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Writings and Witterings


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New Year

At New Years Eve
we’ll stand in the back garden
to watch sparkles and flares,
listen to the bangs and screeches
of city and county fireworks.

No scent of cordite will mar or jar
the sweet rural air.
Nothing shall destroy the calm of the countryside,
the homes of small animals and birds.
There’ll be no sky lanterns to pollute the night.

We’ll reflect on 2020
—the Covid year—
and be glad to see the back of it.
The coming year will be better,
it couldn’t be worse, we’ve decided.

We’ll think of lost friends,
unhappy families,
the marvellous NHS;
of sights previously unseen,
unthought-of happenings
and poor planning that made the year dire.

Despite all, we are still human
and so, full of hope.
Will a breath of snow whisper past?
Will frost tweak at nose and toes?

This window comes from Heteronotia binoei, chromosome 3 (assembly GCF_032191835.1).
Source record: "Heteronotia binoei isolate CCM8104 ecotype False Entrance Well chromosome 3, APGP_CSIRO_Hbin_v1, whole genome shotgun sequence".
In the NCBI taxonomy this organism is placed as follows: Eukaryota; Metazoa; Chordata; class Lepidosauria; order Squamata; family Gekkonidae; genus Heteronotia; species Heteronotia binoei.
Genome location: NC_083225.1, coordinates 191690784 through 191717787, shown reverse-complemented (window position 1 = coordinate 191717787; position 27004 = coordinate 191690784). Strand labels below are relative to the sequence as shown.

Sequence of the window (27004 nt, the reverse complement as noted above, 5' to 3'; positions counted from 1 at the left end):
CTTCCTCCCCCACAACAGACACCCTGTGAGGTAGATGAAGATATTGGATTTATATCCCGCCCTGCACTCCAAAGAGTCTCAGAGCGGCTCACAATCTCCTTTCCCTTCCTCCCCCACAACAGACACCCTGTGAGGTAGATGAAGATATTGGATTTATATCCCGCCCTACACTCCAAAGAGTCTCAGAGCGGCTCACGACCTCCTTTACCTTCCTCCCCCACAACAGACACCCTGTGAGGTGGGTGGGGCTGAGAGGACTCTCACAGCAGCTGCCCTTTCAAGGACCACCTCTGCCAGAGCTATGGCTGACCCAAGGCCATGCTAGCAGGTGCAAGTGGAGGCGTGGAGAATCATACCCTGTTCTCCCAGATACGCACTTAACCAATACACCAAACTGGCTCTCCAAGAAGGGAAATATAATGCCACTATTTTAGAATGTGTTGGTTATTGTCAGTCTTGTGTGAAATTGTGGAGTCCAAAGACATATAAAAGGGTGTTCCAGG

No matter what, the ceiling
of the country celebrates time,
people, purpose.
We’ll stand in the back garden
and sip spiced hot wine.

Polly Stretton © 2020


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No Snow

The Earth seen from Apollo 17.

Christmas, and there’s
no snow.
Rain floods runnels,
banshees howl about the house.
Trees lurch, screaming,
torrents teeming,
roads dammed
across the land.

Close to New Year, and there’s
no snow. No icicles.
Nationwide: the floods.
And on we go to
see the wraith of
seasons gone,
the phantom here,
the ghost of those to come.

New Year, and there’s
no snow. No icicles. No frost.
Savage spectre of what is lost.
Seasons change.
Extremes occur:
spring’s like summer
used to be. Summer’s short.
Autumn comes early.

And so it goes from year to year
the seasons change, become austere.
Those who live with constant jeers
say this: until we do something,
until we care,
it’s our world, our earth,
whose fate
we share.

Polly Stretton © 2012

I am posting this for Claudia’s Change & Turns at dVerse Poets